Williston business owner Joe Harding won the House District 22 Republican primary.
He took the race over pastor Russ Randall with 70% of the vote to Randall’s 30%. Harding now faces Democrat Barbara Byram in the General Election.
Both Republicans entered the race this year as first-time candidates.
Harding was well-versed on agriculture issues and focused on workforce education throughout his campaign.
“I support a two-path education for high school, and we need to do better for the 40% of high school graduates who don’t go to college,” he told Florida Politics.
Harding heads to November a clear favorite in the north Central Florida district. Term-limited Rep. Charlie Stone won the district in 2018 with 64% of the vote over Democrat Bernard Parker.
Regardless, it means a new face in the Capitol. That itself is quite the development considering former Rep. Kurt Kelly once had eyes on the Marion-Levy County seat
Before his exit, it appeared the primary was going to be a true three-way race. All three candidates had mostly kept pace with each other on the fundraising trail, and Kelly’s experience may well have proved the difference-maker against a pair of then-unknown contenders.
His exit benefited Harding more so than Randall.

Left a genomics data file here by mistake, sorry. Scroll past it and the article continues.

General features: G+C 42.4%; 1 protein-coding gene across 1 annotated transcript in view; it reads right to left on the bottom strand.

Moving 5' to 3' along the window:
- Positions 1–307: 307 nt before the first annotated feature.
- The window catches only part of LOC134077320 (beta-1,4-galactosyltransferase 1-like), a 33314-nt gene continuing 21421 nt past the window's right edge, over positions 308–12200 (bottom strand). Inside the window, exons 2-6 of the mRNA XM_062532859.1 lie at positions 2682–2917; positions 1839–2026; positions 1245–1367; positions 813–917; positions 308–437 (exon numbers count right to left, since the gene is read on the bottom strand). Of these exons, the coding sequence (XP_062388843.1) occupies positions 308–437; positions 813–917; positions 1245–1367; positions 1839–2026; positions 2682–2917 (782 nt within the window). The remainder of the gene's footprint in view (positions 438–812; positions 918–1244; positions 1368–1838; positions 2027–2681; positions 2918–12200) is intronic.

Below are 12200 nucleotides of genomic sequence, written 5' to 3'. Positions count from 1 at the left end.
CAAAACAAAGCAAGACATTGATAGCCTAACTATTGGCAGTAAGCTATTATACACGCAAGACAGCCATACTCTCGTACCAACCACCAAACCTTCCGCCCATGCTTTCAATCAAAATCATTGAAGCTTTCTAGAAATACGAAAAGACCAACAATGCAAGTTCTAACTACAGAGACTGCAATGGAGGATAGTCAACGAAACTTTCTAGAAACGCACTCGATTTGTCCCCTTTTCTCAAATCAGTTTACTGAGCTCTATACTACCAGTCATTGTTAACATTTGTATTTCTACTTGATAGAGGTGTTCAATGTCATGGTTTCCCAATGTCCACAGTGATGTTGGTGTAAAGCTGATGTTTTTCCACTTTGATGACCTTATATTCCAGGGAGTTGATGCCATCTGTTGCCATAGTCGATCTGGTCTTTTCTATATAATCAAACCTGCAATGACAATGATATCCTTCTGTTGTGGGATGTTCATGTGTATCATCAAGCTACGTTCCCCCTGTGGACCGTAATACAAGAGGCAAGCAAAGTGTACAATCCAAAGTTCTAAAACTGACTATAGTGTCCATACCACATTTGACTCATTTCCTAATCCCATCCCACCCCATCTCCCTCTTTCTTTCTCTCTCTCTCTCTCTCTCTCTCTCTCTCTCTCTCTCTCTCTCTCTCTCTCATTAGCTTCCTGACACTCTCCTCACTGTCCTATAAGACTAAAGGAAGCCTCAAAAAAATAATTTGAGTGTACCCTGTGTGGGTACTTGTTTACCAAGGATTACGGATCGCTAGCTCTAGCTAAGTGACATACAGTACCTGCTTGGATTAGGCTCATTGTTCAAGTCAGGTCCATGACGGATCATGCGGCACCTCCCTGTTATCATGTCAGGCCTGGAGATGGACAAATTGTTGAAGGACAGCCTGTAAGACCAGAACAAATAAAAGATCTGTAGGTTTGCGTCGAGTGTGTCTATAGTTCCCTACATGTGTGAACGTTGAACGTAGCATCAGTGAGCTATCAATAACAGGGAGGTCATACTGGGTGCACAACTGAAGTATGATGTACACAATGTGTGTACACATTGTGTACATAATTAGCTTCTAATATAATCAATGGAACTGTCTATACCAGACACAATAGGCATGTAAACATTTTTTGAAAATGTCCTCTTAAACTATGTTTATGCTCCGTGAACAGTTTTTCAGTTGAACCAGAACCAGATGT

In the months since it became a head-to-head, Harding racked up endorsements from area politicians like Levy County Tax Collector Linda Fugate, the Florida Police Benevolent Association, Levy Sheriff Bobby McCallum and the Florida Medical Association.
The crown jewel — a nod from Stone — came a year ago.
“I have no doubt in my mind that Joe Harding has what it takes to get things done in Tallahassee,” McClain said in a news release. “His roots in the district, his business experience, and his strong conservative values all make him perfectly suited to effectively serve the people of District 22.”
The endorsement was a coup not only because of Stone’s four-term tenure, but because it lent credibility to Harding’s campaign in the Marion County portion of the district — Marion’s tract is home to about 43,000 registered Republican, near triple the number who hail from Harding’s home turf in Levy County.
Alongside endorsements came a burst of fundraising. Harding collected more than $164,000 and chipped in $21,000 from his own bank account. He entered the final five days of the race with about $10,000 left to spend.
Still, Randall remained competitive. His final finance report before the primary, he showed total fundraising of $114,000 and about $12,000 in the bank.